NH House panel rejects bid to loosen municipal zoning rules for housing
It also kills bid to let localities regulate single-use bags
The NH House Municipal and County Government strongly believes in local control in the regulation of housing, but not single-use bags.
The committee recommended killing a bill House Bill 1087, which would have prevented municipalities from requiring lots larger than 10,000 square feet in areas with public water and sewer, but it also killed HB 1119, which would have enabled towns to ban or even regulate single-use bags (be they paper or plastic) at the point of sale.
The housing bill is one of many attempts to loosen up zoning regulations at the local level that prevent the construction of affordable housing. Many towns used to allow smaller lots years ago, but added restrictions in the suburban era after World War II, furthering sprawl.
“Historically, lot size has been less than a quarter of an acre,” said Ivy Vann, D-Peterborough, talking about her town. But she added that decisions to manage growth are “not sustainable.” As property values rose at the center of town, people were forced to move out to rural areas, turning them into suburbs, which means towns must maintain more roads, an expensive proposition, she said.
Still, some representatives worried about their own towns.
“It’s a great idea,” said Rep. Jon MacDonald, R-Wolfeboro Falls, “but in our community, water and sewer is maxed out, and if we put four houses in what was supposed to be a one-acre lot, we are talking $20 to 30 million dollars to upgrade our sewage treatment plant.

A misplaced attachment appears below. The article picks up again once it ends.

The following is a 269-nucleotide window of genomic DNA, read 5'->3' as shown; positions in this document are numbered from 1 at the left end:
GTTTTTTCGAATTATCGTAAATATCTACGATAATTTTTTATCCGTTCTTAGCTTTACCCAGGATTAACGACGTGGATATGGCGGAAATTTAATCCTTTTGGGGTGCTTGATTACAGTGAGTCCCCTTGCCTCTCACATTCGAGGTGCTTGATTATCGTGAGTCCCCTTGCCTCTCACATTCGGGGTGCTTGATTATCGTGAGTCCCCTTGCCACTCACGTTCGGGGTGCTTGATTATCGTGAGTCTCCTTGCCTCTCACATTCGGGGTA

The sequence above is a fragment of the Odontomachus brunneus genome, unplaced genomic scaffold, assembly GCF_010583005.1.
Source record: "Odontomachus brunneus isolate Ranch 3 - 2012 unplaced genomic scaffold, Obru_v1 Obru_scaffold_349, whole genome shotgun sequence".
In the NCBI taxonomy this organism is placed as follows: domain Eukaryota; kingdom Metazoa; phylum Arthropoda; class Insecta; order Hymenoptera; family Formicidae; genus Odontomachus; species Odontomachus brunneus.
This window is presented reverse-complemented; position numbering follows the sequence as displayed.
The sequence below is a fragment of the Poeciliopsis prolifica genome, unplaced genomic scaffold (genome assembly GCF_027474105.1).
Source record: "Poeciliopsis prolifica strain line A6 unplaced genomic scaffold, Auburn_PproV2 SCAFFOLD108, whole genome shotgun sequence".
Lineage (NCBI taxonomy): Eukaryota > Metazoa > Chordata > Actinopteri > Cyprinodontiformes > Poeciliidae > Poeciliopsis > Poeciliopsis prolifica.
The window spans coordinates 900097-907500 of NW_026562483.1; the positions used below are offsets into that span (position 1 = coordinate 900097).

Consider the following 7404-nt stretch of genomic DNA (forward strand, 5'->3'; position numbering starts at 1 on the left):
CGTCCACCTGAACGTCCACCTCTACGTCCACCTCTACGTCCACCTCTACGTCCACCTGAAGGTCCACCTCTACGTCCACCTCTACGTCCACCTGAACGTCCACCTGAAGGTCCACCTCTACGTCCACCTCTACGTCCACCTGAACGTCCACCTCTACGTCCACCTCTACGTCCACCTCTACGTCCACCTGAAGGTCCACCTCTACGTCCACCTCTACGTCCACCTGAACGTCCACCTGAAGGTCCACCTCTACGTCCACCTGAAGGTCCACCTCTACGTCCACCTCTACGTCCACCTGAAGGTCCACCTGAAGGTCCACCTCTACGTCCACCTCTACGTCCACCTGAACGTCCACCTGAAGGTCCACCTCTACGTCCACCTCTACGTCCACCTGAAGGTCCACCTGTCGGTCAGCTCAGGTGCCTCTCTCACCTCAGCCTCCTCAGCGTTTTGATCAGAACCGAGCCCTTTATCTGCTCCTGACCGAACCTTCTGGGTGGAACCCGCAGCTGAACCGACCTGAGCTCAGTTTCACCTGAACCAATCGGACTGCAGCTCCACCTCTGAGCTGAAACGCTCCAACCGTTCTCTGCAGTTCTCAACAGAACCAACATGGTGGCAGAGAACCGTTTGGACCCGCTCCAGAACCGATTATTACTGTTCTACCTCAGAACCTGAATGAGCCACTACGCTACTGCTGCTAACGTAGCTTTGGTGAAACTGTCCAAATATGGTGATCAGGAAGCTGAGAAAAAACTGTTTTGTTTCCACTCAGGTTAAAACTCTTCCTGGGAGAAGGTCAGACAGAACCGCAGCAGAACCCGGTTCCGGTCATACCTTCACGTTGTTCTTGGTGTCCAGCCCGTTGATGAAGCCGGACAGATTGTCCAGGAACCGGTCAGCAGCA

Several representatives pointed out that the bill specifically says that a municipality can exclude smaller lots if they exceed water and sewage capacity. However, the most common objection was to the word “shall.”
“I oppose “shall” in most instances, agreed Jim Maggiore, D-North Hampton, who ended up favoring the bill because when it comes to housing “you have to do something.”
Nevertheless, the committee voted 11-8 to kill the bill. It also torpedoed another bill, which would prevent municipalities from requiring more than 10,000 square-foot-lot sizes in places served by public water and sewer, as well as HB 108, which would prevent municipalities from requiring builders create more than one parking spot per unit, with the idea that those spaces could be used to create more housing and lower housing costs.
But the same committee felt towns should not have a say when it comes to single-use bags.
Supporters of HB 1119 were offering it as an alternative to a statewide ban on single-use plastic that had passed a Democratic House and failed in the Senate several years ago. This bill would leave that power up to the town. Portsmouth already passed such a ban, but a state statute would enable such ordinances to withstand legal challenges.
Municipalities may have a financial interest in plastic bags, since they may jam up sorters, causing some vendors to reject recycling loads, which could increase a town’s tipping fees.
Rep. Rosemarie Rung, D-Merrimack, said she had voted against the statewide ban. “This would never fly in Merrimack,” she said. “But other towns should be able to choose for themselves.
The chair of the committee, Rep. Tom Dolan, R-Londonderry, said he was sympathetic to the towns’ cost in disposing of the bags, “but I have reconciled two communities side by side, one town restricting plastic bags and another doesn’t.” He said he worried it could cause business to flow from one town to another.
But that’s the story with any town ordinance that regulates business, said Rep. Laurel Stavis, D-West Lebanon. A noise ordinance in one town, she said, would be hard on a noisy business, such as a nightclub or a gun range, for example.